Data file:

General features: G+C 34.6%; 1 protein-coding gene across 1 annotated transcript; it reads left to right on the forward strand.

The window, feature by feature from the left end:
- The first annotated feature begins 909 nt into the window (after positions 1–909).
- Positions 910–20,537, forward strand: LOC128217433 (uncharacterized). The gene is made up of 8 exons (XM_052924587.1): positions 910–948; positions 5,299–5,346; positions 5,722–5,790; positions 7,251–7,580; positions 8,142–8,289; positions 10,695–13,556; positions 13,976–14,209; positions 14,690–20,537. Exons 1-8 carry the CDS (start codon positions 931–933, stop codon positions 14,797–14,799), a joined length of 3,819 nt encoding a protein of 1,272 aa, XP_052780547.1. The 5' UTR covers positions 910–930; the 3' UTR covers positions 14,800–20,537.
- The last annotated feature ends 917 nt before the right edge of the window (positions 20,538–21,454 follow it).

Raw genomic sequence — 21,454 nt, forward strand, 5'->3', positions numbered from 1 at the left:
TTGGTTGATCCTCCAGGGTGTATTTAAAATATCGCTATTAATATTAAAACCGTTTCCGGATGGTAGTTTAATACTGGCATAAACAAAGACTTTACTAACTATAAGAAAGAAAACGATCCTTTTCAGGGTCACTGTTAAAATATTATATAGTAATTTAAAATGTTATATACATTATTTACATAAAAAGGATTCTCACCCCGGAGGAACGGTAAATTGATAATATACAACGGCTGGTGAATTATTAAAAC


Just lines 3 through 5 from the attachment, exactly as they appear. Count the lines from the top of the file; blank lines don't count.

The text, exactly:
- The first annotated feature begins 909 nt into the window (after positions 1–909).
- Positions 910–20,537, forward strand: LOC128217433 (uncharacterized). The gene is made up of 8 exons (XM_052924587.1): positions 910–948; positions 5,299–5,346; positions 5,722–5,790; positions 7,251–7,580; positions 8,142–8,289; positions 10,695–13,556; positions 13,976–14,209; positions 14,690–20,537. Exons 1-8 carry the CDS (start codon positions 931–933, stop codon positions 14,797–14,799), a joined length of 3,819 nt encoding a protein of 1,272 aa, XP_052780547.1. The 5' UTR covers positions 910–930; the 3' UTR covers positions 14,800–20,537.
- The last annotated feature ends 917 nt before the right edge of the window (positions 20,538–21,454 follow it).